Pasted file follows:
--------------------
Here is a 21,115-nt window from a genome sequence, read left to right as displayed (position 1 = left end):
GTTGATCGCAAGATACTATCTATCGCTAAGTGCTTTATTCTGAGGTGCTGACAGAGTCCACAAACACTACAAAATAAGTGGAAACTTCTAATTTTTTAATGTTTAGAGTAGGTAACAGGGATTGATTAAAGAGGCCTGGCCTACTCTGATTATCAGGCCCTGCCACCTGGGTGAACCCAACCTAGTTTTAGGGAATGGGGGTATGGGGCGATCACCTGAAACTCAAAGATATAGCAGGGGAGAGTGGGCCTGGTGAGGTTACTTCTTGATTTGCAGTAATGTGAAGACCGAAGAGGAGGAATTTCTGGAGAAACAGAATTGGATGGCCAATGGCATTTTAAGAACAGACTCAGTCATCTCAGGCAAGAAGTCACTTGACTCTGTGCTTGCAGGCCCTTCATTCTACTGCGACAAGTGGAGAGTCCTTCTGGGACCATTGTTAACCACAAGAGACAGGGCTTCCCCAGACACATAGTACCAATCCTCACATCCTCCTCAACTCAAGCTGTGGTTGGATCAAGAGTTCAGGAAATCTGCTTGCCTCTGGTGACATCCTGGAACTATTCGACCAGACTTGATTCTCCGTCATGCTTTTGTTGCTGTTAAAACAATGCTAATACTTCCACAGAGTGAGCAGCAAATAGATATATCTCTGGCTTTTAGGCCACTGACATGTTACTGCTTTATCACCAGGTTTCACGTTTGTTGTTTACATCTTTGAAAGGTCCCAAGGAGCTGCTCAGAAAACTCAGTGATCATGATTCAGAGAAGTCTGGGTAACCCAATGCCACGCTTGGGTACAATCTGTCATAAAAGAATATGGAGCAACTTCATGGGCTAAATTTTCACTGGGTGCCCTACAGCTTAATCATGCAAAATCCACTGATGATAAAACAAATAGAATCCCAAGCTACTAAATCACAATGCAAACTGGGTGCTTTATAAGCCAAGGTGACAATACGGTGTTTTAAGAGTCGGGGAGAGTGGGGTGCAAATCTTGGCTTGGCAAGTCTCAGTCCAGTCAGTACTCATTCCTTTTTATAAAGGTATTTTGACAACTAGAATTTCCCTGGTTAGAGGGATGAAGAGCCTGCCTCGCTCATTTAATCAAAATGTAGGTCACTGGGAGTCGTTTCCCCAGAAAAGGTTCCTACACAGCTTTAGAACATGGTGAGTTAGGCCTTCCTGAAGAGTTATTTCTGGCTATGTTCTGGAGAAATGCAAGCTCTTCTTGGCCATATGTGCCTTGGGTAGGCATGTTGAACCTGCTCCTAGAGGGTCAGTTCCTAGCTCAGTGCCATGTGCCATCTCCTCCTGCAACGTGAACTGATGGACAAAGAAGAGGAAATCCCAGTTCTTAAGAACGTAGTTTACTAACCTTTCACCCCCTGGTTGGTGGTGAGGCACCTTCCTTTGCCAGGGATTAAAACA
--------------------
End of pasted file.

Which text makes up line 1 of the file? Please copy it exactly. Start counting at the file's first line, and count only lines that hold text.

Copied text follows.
Here is a 21,115-nt window from a genome sequence, read left to right as displayed (position 1 = left end):